He felt, more than saw, a dark shape behind him. But, it was positioned just to his left. He had shifted the wrong way. He steadied his entire body to spring round quickly 180 degrees in one low leap to face his adversary. A beat of his trained heart. A leaping turn. He was facing the intruder.
As he faced the dark shape full on, he saw the faint glint of metal on a wrist. A garment rustled. Then something hard and heavy hit the right side of his head. He fell to the floor chanting aloud, Christ is Risen! He felt a brief moment of calm and peace. Then in total darkness he heard no more.
Make haste slowly. Augustus Caesar
The evening Argolicus arrived in Ravenna the bishop’s youngest deacon was murdered in Theoderic’s chapel. Argolicus was supervising unpacking and arranging his study. It wasn’t until the next morning that his life-long friend Cassiodorus asked him to look into the matter.
Argolicus regarded the stacks of boxes surrounding him and for the third time that morning regretted his decision to come to Ravenna. What was it that Senator wanted him to do? It was all so vague. The first bird began to sing in the garden and Argolicus paused to listen refreshed by the cheer.
Maybe he should make some notes to clear his head. Where was his stylus? Did they bring the scrap vellum? Was it unpacked? It wasn’t as though he could say no. After all, the Theoderic had said, “Let it be so.”
He sat at the table set with a cup, a pitcher of warm milk sweetened with honey, a bowl of figs, and some bread. He glanced at the packed boxes stacked against the wall, filled mostly with his most cherished manuscripts and books. He needed a few moments for breakfast and contemplation before he continued organizing the household. Boxes and crates were stacked in almost every room in the house.
Cassiodorus burst into the room, the neat folds of his toga fluttering around his thin arms, as Argolicus bit into his first ripe, green-striped, yellow breakfast fig. So much for gathering his thoughts in peace and reflection.
“Now it comes,” Cassiodorus said in perfect Latin. “You must muster your skills. There has been a most unpleasant occurrence in the King’s chapel, Christ the Redeemer. By the way, your doorman was asleep. Maybe I should get you a new one.”
Argolicus smiled. Here he was at dawn, watching his friend pace in consternation in his soon-to-be study in a strange city without even his stylus near his hand.
“Sit down, Senator,” he urged, using his friend’s given name as he had since childhood. Even then, Cassiodorus had been courtly, magisterial and somewhat officious. “The doorman is fine. It’s barely dawn. Let him rest. I appreciate your setting up a household for me. Have a fig.” Argolicus offered the bowl of figs with a hand still bronzed by southern Italy’s sunshine.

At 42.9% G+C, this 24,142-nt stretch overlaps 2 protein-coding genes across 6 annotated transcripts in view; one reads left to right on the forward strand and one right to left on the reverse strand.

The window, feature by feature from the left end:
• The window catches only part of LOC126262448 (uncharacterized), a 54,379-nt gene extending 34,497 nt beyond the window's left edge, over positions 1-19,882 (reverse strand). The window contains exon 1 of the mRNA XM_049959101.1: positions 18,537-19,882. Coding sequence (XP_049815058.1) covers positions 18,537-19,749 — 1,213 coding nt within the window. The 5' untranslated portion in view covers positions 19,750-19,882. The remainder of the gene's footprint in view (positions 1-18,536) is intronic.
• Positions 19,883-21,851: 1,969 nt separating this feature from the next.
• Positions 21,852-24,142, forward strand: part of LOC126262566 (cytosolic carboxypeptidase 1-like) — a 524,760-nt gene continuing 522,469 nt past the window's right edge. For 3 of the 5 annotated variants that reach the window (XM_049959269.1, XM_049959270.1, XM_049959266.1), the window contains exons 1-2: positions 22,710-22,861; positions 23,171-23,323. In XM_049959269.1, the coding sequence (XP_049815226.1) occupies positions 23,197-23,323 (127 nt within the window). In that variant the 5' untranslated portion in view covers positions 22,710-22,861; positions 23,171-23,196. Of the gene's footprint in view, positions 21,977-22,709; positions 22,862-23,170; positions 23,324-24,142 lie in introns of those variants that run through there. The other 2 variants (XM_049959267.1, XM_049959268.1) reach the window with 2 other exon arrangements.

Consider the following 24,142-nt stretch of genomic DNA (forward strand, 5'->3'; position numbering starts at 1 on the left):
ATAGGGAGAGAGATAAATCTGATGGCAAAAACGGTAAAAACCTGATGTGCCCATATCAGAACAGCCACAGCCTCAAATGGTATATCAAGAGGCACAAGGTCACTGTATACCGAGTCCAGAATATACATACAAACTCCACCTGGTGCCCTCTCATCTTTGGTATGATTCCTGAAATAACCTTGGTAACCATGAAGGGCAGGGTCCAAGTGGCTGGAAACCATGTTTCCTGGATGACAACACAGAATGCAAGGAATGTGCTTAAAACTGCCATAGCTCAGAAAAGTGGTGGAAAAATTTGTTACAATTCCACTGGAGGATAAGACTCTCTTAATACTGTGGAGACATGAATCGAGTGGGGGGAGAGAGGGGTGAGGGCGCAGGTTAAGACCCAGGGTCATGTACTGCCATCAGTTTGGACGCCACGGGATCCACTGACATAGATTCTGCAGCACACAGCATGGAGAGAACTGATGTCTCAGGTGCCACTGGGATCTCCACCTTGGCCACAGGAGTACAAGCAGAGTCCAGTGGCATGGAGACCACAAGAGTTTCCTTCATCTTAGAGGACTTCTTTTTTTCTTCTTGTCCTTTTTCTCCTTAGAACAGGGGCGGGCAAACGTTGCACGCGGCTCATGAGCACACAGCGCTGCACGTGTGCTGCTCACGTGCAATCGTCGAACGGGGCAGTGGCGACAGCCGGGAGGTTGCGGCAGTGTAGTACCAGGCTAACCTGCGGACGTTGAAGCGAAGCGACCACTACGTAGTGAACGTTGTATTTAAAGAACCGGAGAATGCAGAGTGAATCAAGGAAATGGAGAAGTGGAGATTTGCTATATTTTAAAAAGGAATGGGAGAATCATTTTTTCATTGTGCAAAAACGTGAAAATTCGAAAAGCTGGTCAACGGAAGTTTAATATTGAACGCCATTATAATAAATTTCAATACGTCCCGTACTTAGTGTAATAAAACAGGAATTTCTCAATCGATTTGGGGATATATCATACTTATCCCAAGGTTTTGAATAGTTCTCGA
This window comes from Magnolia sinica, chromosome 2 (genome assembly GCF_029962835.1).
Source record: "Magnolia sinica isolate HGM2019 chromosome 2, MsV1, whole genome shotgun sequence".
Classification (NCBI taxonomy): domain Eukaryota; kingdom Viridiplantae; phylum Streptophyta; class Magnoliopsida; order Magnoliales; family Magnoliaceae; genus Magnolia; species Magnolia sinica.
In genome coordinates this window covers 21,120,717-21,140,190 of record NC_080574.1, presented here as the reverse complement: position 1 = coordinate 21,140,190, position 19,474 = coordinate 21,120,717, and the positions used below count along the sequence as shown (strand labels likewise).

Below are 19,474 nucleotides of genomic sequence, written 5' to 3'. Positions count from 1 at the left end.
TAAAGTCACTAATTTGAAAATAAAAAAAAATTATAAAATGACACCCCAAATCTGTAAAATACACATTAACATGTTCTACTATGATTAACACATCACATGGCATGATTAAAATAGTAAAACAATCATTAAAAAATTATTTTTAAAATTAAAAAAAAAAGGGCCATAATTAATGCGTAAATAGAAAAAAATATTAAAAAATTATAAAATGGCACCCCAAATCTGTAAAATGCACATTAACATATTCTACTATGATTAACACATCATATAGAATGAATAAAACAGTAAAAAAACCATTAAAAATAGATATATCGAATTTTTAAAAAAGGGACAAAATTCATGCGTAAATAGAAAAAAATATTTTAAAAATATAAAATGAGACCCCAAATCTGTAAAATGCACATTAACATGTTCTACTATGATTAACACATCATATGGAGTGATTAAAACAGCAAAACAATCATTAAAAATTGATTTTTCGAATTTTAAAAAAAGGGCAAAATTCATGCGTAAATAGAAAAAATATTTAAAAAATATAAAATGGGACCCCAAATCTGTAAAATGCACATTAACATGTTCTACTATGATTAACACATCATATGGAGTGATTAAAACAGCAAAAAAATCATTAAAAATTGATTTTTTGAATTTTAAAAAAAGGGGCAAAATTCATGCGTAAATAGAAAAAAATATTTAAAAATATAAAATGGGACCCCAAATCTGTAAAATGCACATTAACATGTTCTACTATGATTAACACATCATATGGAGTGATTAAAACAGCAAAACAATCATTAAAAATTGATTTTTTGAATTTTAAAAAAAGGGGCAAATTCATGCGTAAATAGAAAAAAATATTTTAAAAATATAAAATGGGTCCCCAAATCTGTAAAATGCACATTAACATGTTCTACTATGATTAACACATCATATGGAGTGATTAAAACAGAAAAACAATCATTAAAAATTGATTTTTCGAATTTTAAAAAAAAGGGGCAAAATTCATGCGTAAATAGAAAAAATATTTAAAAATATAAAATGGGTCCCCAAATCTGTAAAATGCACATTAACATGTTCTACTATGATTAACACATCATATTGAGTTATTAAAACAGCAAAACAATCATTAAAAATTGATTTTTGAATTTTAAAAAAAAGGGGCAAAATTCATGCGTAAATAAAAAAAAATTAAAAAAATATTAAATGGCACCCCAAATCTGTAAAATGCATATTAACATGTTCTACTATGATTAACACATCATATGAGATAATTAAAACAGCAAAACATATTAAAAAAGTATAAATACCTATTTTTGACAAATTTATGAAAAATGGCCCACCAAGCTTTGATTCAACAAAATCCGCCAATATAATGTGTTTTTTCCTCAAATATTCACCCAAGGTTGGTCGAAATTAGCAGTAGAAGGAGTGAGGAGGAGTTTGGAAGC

Senator sat, picked up a fig and gazed at it without eating. “I do not know which is worse. The Great Book, as they call the church Bible, is missing and Triwila’s nephew, Eraric, a newly ordained deacon, lies dead in the middle of the nave, a bloody hole smashed into the side of his head.”
A death. He was used to settling property disputes usually among squabbling family members. He was certain that he had not been called here to investigate murders. But Senator was carrying on about the Great Book.
“…rubies, emeralds, pearls, sapphires, garnets, uncountable topazes, amethysts, agates, carnelians and jaspers. All these set in gold on the gold leafed binding. It was priceless. Theoderic had it commissioned in Constantinople for the new church. It finally arrived here just a week ago, brought by Akakios, a friend from his court days there.”
“May I pour you some warm milk sweetened with honey?” said Argolicus. “I like it as a morning drink. It is also good for calming the nerves. I, at least, will need some clear thinking. Gold and jewels aside, the book is missing. Now, tell me about the deacon and why this is my concern. I thought I was here to keep a watch on the Romans who flutter around the court.”
“Well, yes, yes. Those are the circumstances and the area of responsible domain I explained in my letters. No milk, thank you.”
“Triwila is the king’s best friend. And I just happened to mention as I was explaining to the king earlier why you should be here that you spoke their language.”
“Yes, well, I am getting to that. You see, Triwila, the general, being the king’s best friend and your speaking their language in such an excellent and fluent manner.”
Argolicus didn’t know whether to sigh or bang the table in frustration.
“And the boy was so young, and just ordained. All the other’s loved him. And the king considers, considered, him as though he were his own nephew.”
Argolicus decided that the bang on the table was the correct action. Lightly. “Senator, I am not following you.”
“Well, Mus, essentially I told him you were the best man for the job. I enumerated your various successes in Rome…”
“My time in Rome was not exactly a success.
“Well…” Cassiodorus pursed his lips together.
“Remember the letter that you wrote—for the king, I might add—admonishing me?”
“Mus, I…” Lips now in primly firm denial.
“And why I quietly retreated to Squillace? Senator, it’s a wonder any of your letters make any sense at all.” He arched an eyebrow and waited.
Cassiodorus put down the uneaten fig, fumbled under his folds, and extracted a small parchment. “Before, I forget, the king in his most gracious gratitude invited you to dinner tomorrow evening?”
“What! This is not an appeasement. Far from it.” He slapped down his cup of milk and jerked up out of his chair.
Cassiodorus from years of experience with his friend remained silent. Two doves cooed back and forth. Several birds were now twittering in the dawn light.
Argolicus stomped over to the window and looked out at the gloomy morning. “You have just boxed me in. But, in that case, I need to do a good job.” He turned around from the window, glared at his friend then spoke in determined slow, clear words. “And when I’m done I will go home. You won’t be able to keep me here. I’m going back to the vineyards and olives, the hills and the sea. Our turquoise bay, not this grey-green frothing flatness. I’ll take care of my mother. I’ll marry some nice young woman of good name. Now, please, Senator, tell me about the deacon.”